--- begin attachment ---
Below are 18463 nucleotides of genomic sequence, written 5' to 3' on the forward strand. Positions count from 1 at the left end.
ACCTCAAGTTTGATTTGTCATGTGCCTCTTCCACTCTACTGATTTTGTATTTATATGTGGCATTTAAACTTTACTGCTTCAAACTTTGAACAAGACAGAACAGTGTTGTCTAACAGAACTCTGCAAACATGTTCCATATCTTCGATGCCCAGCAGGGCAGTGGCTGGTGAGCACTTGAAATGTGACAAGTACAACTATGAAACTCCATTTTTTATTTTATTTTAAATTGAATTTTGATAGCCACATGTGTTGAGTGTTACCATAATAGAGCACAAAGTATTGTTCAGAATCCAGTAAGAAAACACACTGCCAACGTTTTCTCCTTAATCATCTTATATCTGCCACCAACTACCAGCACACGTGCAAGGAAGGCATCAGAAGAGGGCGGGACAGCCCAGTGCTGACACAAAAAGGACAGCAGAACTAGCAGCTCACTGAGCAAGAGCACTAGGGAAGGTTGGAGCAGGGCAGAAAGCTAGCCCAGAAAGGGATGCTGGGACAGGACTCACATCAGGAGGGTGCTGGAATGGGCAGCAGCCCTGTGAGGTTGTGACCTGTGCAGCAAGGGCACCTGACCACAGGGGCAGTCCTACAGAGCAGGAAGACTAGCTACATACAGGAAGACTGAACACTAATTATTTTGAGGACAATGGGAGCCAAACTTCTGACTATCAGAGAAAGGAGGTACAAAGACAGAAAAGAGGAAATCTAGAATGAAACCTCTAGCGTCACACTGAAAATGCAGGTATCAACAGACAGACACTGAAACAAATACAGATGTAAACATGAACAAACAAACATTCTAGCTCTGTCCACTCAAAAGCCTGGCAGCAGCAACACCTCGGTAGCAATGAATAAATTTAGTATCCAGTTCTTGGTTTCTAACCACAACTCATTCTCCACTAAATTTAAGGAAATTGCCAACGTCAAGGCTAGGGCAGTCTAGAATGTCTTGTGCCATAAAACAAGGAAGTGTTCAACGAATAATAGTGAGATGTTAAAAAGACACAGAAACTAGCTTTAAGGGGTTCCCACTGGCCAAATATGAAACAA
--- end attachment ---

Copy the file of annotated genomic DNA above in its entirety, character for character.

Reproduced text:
Below are 18463 nucleotides of genomic sequence, written 5' to 3' on the forward strand. Positions count from 1 at the left end.
ACCTCAAGTTTGATTTGTCATGTGCCTCTTCCACTCTACTGATTTTGTATTTATATGTGGCATTTAAACTTTACTGCTTCAAACTTTGAACAAGACAGAACAGTGTTGTCTAACAGAACTCTGCAAACATGTTCCATATCTTCGATGCCCAGCAGGGCAGTGGCTGGTGAGCACTTGAAATGTGACAAGTACAACTATGAAACTCCATTTTTTATTTTATTTTAAATTGAATTTTGATAGCCACATGTGTTGAGTGTTACCATAATAGAGCACAAAGTATTGTTCAGAATCCAGTAAGAAAACACACTGCCAACGTTTTCTCCTTAATCATCTTATATCTGCCACCAACTACCAGCACACGTGCAAGGAAGGCATCAGAAGAGGGCGGGACAGCCCAGTGCTGACACAAAAAGGACAGCAGAACTAGCAGCTCACTGAGCAAGAGCACTAGGGAAGGTTGGAGCAGGGCAGAAAGCTAGCCCAGAAAGGGATGCTGGGACAGGACTCACATCAGGAGGGTGCTGGAATGGGCAGCAGCCCTGTGAGGTTGTGACCTGTGCAGCAAGGGCACCTGACCACAGGGGCAGTCCTACAGAGCAGGAAGACTAGCTACATACAGGAAGACTGAACACTAATTATTTTGAGGACAATGGGAGCCAAACTTCTGACTATCAGAGAAAGGAGGTACAAAGACAGAAAAGAGGAAATCTAGAATGAAACCTCTAGCGTCACACTGAAAATGCAGGTATCAACAGACAGACACTGAAACAAATACAGATGTAAACATGAACAAACAAACATTCTAGCTCTGTCCACTCAAAAGCCTGGCAGCAGCAACACCTCGGTAGCAATGAATAAATTTAGTATCCAGTTCTTGGTTTCTAACCACAACTCATTCTCCACTAAATTTAAGGAAATTGCCAACGTCAAGGCTAGGGCAGTCTAGAATGTCTTGTGCCATAAAACAAGGAAGTGTTCAACGAATAATAGTGAGATGTTAAAAAGACACAGAAACTAGCTTTAAGGGGTTCCCACTGGCCAAATATGAAACAA